Jim Ritchie reviews Scotland After Britain, a new book on the Scottish independence movement. In it he finds an exceptional account of the changing class composition of the independence movement, with guidance for the radical independence activists going forward.
Foley, Wray, and Davidson, Scotland After Britain (London: Verso Books, 2022) 256pp £12.99
Scotland After Britain, a new book by James Foley, Ben Wray, and the late Neil Davidson, begins with the growth of the independence movement from 2012 – 2014. This was an exciting development, in which many working-class people took up the mantle to challenge the Westminster government by delivering a ‘Yes’ vote in the referendum. The result of this work was a mass movement capable of mobilising large numbers, not only for street demonstrations but also to actively argue the case for independence with their friends and work mates. Rather than abstract ideas of self-determination, the authors argue that ‘it was class politics – not old-style-nationalism -that fired the Yes campaign.’
In 2014, many political parties envisioned that campaigning would be run in the manner of ‘conventional’ politics – leafleting, and door to door canvassing with very little direct input from Scottish workers. The ‘No’ campaign could rely on the support of banks, businesses, and the help of famous faces to plead with Scotland not to leave. Dubbed ‘Project Fear’ the ‘No’ campaign set out to convince a chunk of the population that any impulse towards voting ‘Yes’ would be a disaster for Scotland. As the referendum came closer, fear did not appear to be working, so the ‘No’ parties came together to issue a pledge for more devolved powers to the Scottish Parliament.
‘No’ won by a narrow margin, with many proclaiming this the death knell of Scottish nationalism. However, things began to change in the aftermath of the Brexit vote in 2016, argue the authors. With the Westminster government increasingly floundering over exiting the EU, the prospect of independence started to become more attractive to part of the ruling class, and the SNP worked to present themselves as ‘respectable’ and ‘responsible’ in government. Increasingly the independence movement has been influenced by a rising number of ‘think tanks’ and the like; leading it into a bureaucratic morass that’s reflected in groups like the Sustainable Growth Commission. Scotland After Britain argues, in short, that there has been a shift in the class composition of the independence supporters over recent years.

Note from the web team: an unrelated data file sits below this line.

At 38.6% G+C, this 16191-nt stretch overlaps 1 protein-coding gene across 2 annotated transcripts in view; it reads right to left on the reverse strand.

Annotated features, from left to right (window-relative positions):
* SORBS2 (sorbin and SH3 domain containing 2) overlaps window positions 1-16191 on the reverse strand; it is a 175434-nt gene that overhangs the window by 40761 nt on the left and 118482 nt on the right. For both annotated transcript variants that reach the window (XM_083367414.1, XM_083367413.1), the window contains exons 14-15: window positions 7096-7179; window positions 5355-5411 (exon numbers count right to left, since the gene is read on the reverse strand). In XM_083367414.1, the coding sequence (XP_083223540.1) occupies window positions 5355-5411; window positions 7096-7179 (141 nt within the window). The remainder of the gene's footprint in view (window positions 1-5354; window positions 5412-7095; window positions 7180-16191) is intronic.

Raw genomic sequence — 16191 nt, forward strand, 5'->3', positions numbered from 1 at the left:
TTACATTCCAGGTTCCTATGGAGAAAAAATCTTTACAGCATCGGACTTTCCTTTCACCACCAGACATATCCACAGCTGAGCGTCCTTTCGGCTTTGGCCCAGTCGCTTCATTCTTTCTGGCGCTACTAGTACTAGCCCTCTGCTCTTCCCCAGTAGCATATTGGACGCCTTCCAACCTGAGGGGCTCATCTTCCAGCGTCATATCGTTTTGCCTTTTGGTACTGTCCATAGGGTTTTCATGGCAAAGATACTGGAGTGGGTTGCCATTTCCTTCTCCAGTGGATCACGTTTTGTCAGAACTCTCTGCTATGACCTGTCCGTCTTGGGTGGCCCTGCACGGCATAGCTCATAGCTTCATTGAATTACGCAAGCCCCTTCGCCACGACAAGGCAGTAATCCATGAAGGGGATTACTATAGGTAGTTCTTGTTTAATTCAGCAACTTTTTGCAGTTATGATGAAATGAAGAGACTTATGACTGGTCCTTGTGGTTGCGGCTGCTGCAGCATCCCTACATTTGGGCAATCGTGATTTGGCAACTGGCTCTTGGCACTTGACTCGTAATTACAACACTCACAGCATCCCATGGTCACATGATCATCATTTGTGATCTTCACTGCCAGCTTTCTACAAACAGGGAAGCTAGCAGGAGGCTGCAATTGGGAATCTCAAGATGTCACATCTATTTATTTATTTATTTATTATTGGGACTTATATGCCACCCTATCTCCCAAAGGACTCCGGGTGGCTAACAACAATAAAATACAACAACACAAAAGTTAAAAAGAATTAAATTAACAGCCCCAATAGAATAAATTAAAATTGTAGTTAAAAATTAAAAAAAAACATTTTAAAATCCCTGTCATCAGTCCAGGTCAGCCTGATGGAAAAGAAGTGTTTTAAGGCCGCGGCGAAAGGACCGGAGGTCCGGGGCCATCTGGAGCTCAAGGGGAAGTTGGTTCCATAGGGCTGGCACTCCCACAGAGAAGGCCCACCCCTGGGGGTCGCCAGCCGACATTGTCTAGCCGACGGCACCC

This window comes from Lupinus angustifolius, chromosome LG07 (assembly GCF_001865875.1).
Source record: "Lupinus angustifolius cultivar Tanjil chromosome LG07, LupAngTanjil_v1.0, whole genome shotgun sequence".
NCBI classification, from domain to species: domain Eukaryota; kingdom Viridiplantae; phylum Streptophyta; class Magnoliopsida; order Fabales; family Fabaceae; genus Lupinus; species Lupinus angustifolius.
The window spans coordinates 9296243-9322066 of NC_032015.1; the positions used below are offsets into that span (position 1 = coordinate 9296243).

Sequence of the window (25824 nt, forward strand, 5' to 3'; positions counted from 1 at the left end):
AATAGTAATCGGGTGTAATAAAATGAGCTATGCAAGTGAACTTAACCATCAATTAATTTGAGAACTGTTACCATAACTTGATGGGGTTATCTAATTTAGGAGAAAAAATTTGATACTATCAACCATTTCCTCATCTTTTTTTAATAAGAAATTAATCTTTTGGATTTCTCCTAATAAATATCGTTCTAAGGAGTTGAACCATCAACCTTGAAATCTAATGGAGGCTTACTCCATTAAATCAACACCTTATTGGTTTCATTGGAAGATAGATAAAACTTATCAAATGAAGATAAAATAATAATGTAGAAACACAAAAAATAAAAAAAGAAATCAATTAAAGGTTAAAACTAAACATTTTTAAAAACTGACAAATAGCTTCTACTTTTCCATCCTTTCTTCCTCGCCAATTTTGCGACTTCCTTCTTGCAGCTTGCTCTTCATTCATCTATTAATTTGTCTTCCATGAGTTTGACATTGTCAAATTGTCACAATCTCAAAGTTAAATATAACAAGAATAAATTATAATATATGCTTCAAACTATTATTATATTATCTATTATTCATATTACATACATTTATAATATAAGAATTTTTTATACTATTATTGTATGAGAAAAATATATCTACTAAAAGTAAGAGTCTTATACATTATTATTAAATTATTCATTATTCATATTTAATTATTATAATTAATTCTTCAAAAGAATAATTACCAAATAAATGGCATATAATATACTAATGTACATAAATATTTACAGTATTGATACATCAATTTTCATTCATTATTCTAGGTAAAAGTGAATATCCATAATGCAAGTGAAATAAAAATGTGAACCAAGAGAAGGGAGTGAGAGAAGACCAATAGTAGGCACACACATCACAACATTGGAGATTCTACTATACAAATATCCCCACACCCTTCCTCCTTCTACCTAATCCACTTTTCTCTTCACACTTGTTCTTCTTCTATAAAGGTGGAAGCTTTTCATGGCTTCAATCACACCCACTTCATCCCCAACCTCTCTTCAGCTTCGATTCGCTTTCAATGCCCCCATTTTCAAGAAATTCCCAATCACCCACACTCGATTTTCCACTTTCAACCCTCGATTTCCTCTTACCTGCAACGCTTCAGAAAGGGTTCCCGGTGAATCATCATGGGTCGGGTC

In 2014, ‘Yes’ support amongst Scotland’s ‘elite managers’ ranked as low as 11 per cent; by 2019 it stood at 59 percent, the group now representing the biggest enthusiasts for independence, having been its biggest pessimists.
In an interview with Jonathon Shafi, Wray and Foley, pointed out that following the Brexit referendum, the independence movement:
‘was increasingly becoming acceptable for the establishment and was embracing its role as being the increasingly “respectable” face of politics in Scotland.’
Election after election the SNP have promised that they will hold a second independence referendum but have given ‘reasons’ for the continued delay. The danger of this delay is that the wider movement will become disillusioned – losing members and energy. Scotland After Britain issues a warning that we need to rebuild the movement from the bottom up. The authors point to the difference between ‘independence from above’ and ‘independence from below’, based on Hal Draper’s analysis of socialism in the classic The Two Souls of Socialism. They argue that the independence camp is split into those who passively wait for independence to be handed down from above and those who actively campaign to win independence. Using the ideas of Andreas Malm, they apply the notion of a ‘radical flank’ – there needs to be a grassroots flank able to apply pressure to keep the mainstream leaders honest and to encourage the state to enter into negotiations with them.
Part of this review was written in transit to and from a demo at Faslane organised by All Under One Banner. It was attended by 150-200 people at a very generous estimate, with a fairly muted march to the South Gate of the base. The age demographic of the demonstrators was decidedly amongst the older part of the population (I include myself in this description). One of the SNP speakers claimed that the nuclear weapons would be turned off before an independent Scotland joined NATO.
This highlights to me the slump that the independence movement now stands in. The SNP are still supported by the Scottish working class, but there seems to be a consensus that the referendum won’t happen any time soon. Nevertheless, the authors of Scotland After Britain argue that to build independence from below, the independence movement has to form alliances and widen its scope. We currently face a cost-of-living crisis, a war in Ukraine, and the deepening climate crisis. At the same time, there is increasing industrial action from trade unions trying to fight back. The role of socialists and supporters of independence in these movements is to generalise from them, explaining the connections between them and working to build stronger alliances between the movements. To quote an old adage, unity is strength.
Scotland After Britain ends with a rousing note, despite some of the pessimism expressed in this review:
‘The radical left will eventually have to reassemble its broken wings and jump again as the alternative is unimaginably bleak.
The Indy movement may have stalled but it is not dead and may yet rise again.’
In his interview with Wray and Foley, Jonathon Shafi states that Scotland After Britain is ‘going to be an essential book for left-wing independence supporters in the coming period.” He is absolutely correct – it is a rousing cry with a clear strategy for a radical independence movement.